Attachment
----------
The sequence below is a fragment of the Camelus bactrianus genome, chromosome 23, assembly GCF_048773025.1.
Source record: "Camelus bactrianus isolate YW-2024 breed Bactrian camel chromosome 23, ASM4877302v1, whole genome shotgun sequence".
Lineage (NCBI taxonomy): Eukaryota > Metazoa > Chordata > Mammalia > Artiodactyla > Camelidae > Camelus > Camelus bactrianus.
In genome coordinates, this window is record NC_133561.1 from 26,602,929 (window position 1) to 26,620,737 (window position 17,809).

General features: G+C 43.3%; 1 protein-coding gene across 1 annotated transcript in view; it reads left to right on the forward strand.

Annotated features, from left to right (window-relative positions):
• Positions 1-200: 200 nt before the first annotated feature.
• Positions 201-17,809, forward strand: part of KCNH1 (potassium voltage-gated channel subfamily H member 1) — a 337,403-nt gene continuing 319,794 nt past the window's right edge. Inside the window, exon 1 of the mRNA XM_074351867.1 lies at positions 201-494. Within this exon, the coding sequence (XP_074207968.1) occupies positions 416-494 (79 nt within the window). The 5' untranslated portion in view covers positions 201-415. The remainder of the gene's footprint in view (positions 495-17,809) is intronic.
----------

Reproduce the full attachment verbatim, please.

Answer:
The sequence below is a fragment of the Camelus bactrianus genome, chromosome 23, assembly GCF_048773025.1.
Source record: "Camelus bactrianus isolate YW-2024 breed Bactrian camel chromosome 23, ASM4877302v1, whole genome shotgun sequence".
Lineage (NCBI taxonomy): Eukaryota > Metazoa > Chordata > Mammalia > Artiodactyla > Camelidae > Camelus > Camelus bactrianus.
In genome coordinates, this window is record NC_133561.1 from 26,602,929 (window position 1) to 26,620,737 (window position 17,809).

General features: G+C 43.3%; 1 protein-coding gene across 1 annotated transcript in view; it reads left to right on the forward strand.

Annotated features, from left to right (window-relative positions):
• Positions 1-200: 200 nt before the first annotated feature.
• Positions 201-17,809, forward strand: part of KCNH1 (potassium voltage-gated channel subfamily H member 1) — a 337,403-nt gene continuing 319,794 nt past the window's right edge. Inside the window, exon 1 of the mRNA XM_074351867.1 lies at positions 201-494. Within this exon, the coding sequence (XP_074207968.1) occupies positions 416-494 (79 nt within the window). The 5' untranslated portion in view covers positions 201-415. The remainder of the gene's footprint in view (positions 495-17,809) is intronic.